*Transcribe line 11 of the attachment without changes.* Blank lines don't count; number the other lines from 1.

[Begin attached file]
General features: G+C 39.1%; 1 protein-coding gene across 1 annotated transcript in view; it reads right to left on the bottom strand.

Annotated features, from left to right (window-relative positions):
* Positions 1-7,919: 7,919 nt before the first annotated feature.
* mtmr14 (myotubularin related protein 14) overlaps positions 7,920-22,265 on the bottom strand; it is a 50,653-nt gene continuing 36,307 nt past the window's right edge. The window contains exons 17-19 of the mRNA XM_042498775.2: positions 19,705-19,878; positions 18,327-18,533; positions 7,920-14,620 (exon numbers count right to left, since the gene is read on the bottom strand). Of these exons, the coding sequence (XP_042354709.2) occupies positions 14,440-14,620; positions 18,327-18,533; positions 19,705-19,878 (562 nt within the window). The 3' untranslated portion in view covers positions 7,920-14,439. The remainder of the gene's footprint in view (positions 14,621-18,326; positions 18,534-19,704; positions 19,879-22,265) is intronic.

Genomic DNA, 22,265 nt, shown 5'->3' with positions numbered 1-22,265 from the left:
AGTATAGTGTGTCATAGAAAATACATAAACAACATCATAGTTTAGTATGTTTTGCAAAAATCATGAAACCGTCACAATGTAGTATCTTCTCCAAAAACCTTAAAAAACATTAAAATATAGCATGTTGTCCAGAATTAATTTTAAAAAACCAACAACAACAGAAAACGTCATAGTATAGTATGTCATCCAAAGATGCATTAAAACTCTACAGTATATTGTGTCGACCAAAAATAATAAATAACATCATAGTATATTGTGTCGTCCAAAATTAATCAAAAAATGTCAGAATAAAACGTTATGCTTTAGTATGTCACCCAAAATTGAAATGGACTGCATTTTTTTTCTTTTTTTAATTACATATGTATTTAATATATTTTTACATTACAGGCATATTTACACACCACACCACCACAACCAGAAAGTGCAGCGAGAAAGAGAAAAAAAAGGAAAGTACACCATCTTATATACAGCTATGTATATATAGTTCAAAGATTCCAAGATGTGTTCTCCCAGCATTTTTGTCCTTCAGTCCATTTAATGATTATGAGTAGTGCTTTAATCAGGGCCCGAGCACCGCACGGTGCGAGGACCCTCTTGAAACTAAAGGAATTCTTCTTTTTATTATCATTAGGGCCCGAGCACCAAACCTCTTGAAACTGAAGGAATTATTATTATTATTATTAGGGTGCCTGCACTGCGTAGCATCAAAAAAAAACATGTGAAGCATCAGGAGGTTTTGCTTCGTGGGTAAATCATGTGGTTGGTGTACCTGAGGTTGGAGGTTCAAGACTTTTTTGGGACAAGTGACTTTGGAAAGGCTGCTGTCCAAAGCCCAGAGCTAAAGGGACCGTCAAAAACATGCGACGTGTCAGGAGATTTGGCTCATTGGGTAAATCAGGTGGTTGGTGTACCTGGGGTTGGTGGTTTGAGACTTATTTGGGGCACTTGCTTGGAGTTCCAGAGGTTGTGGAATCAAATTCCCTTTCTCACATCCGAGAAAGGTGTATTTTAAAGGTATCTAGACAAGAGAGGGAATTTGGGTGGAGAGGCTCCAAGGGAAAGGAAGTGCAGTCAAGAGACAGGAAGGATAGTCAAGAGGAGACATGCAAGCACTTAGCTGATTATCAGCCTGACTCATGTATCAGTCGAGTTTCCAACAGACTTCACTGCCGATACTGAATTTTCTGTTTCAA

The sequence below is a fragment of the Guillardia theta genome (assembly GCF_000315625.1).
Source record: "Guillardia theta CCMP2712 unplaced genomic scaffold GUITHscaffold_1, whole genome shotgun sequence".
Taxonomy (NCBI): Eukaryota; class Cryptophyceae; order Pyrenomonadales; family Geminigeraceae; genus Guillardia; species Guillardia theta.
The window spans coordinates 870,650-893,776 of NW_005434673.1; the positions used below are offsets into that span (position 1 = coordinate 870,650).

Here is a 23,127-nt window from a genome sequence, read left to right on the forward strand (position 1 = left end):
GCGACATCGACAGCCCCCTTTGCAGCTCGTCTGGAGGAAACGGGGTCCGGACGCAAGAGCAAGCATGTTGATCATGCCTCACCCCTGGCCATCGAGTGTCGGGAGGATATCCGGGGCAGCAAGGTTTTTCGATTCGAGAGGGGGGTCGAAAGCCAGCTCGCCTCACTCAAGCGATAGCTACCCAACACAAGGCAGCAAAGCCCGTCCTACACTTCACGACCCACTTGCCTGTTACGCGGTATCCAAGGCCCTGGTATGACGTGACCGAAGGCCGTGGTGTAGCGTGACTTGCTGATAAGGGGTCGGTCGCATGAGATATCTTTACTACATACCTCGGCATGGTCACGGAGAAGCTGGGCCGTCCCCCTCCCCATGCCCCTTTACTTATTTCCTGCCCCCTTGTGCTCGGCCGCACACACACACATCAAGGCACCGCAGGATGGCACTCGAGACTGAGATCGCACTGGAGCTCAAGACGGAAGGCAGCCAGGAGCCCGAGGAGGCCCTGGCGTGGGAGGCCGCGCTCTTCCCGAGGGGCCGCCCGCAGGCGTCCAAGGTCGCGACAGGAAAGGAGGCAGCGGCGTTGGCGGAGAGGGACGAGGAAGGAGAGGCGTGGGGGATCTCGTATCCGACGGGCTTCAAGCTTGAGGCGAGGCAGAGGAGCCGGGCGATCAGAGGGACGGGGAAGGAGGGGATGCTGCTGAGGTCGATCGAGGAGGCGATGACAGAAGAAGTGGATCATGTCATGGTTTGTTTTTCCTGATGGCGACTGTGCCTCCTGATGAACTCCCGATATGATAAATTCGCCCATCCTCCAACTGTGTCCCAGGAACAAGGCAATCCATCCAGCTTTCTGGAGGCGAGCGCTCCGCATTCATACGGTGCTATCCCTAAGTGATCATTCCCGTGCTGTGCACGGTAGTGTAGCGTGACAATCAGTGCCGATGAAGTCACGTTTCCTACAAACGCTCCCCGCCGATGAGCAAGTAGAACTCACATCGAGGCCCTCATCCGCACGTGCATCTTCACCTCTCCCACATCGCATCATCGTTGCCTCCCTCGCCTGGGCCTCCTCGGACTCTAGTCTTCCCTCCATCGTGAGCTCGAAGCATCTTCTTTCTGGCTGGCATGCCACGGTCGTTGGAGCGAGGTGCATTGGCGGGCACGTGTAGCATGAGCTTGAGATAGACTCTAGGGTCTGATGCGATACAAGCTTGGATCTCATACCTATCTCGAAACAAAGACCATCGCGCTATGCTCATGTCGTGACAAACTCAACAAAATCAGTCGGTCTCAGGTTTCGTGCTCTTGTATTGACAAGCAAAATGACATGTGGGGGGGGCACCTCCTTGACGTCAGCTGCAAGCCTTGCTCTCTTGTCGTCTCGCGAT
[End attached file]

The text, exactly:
Here is a 23,127-nt window from a genome sequence, read left to right on the forward strand (position 1 = left end):